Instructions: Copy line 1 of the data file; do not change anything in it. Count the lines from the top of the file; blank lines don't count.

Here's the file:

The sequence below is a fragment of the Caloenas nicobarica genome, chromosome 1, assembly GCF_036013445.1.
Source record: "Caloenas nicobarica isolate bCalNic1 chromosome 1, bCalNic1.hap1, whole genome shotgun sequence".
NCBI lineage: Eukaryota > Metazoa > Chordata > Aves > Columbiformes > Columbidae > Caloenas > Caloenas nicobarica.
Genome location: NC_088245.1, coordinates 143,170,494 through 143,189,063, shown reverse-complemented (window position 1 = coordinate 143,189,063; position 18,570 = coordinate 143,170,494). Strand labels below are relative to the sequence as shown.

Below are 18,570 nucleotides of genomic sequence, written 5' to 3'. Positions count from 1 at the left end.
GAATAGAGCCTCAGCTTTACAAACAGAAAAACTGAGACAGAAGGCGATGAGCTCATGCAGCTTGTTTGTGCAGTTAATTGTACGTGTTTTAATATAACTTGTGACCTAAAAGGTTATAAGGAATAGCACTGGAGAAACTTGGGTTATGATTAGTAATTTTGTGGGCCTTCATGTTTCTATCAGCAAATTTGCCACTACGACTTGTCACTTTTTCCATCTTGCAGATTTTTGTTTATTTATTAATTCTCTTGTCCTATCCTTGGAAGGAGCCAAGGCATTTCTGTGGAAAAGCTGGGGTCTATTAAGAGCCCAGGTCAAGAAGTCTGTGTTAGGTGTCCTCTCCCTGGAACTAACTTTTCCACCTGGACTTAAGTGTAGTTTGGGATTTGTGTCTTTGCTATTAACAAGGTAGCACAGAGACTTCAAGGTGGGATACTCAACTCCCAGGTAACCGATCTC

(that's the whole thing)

The sequence below is a fragment of the Caloenas nicobarica genome, chromosome 1, assembly GCF_036013445.1.